Carbon nanotubes are nano-engineered cylindrical carbon structures; we don’t find them naturally and they’re very difficult to create. They’re the stiffest and strongest substances discovered to date and they exhibit very high tensile strength, making them precisely the kind of stuff we need for a space elevator. They’re also electrically conductive, so we wouldn’t have to run additional wires to power the climber or the elevator.
However, even with its enormous strength, a carbon nanotube cable will only be able to support about 5000 to 7000 km of its own weight before shattering – far less than the 100,000 km the space elevator would need. That being said, advances in technology might eventually allow us to reach the stage where it’s feasible to produce the right material, or manipulate the materials we already have.
A space elevator will also need a counterweight at the top. In other words, the elevator will have to be attached to something very heavy, just as it’s attached to the earth at the bottom. The taller you build the elevator, the lighter this counterweight needs to be, in order to cancel out the additional mass that you’re adding to the cable itself. The counterweight is necessary to ensure that the mass above the height of Geostationary orbit and the mass below it remains roughly the same; therefore, the centrifugal force pulling the system upwards is equal to the gravity of it pulling downwards.
If we build a space elevator with a minimum height of 35,786 km (22,236 mi), the counterweight would need to be HUGE…. 1/3rd the size of the moon kind of huge. One way to do this would be to capture an asteroid and bring it into orbit around the planet, at which point we could build the elevator to it. If humanity’s great engineers had been around 65 million years ago, maybe the asteroid that wiped out the dinosaurs could have been used to build space elevators…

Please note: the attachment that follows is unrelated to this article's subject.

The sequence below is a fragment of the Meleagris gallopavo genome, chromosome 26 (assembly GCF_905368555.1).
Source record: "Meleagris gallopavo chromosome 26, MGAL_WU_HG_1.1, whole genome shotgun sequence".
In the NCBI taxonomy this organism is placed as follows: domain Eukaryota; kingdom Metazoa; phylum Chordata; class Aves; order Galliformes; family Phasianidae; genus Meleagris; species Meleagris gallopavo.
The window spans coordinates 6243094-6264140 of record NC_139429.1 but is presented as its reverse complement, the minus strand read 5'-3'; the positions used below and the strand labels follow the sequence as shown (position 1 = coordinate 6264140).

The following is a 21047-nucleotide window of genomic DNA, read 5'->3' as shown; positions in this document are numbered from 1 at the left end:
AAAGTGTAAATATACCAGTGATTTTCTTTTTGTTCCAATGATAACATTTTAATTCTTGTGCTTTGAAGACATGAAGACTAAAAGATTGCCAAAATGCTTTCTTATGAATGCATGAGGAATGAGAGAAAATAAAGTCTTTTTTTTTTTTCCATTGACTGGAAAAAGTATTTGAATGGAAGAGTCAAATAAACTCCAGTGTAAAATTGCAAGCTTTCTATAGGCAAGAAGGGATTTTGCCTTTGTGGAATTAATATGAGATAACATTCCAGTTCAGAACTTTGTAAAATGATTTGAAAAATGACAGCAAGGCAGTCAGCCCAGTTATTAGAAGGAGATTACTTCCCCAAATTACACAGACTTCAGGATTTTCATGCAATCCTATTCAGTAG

If your elevator is more than 50,000km tall, the tip of it would be traveling so fast around the planet that it would reach something known as escape velocity – the speed past which you will fly out of orbit around Earth. At that point, you could simply jump out of the elevator and reach the moon, although your orbital calculations would have to be impressively precise to avoid floating away into nothingness. With an elevator stretching to 100,00 km, you would have enough velocity to plan a trip to Jupiter if the stars (or planets, rather) align.
If it’s So Hard, Why Build a Space Elevator At All?
All these problems seem to come with very little payoff. Given the physical, scientific and economic limits, it seems practically impossible to build a space elevator. Furthermore, is it even necessary? We’re already able to send stuff to space, and there are people living on the International Space Station (although they’re in Low Earth Orbit at about 450 km, rather than 100,000 km). The answer is cost. Right now, it costs about $10,000 to put one pound (0.45kg) of payload into orbit around Earth; that cost would be a lot more for interplanetary travel. After building a space elevator, the cost of sending the same payload would be around $90, a 99% cost reduction.
Building a space elevator would be humanity’s most ambitious project to date. It makes the Wright brothers’ achievement seem small in comparison, although no less significant. Humanity always seems to find a way to outdo itself through its engineering prowess. We’re always looking for that next hurdle to overcome, that next challenge to conquer. Perhaps building a space elevator requires technology and manpower that we simply can’t dream of achieving today, but don’t forget that 150 years ago, flying was still a far-fetched dream for the human race. From that perspective, there’s really no telling how close we are to building a 100,000 km elevator to space!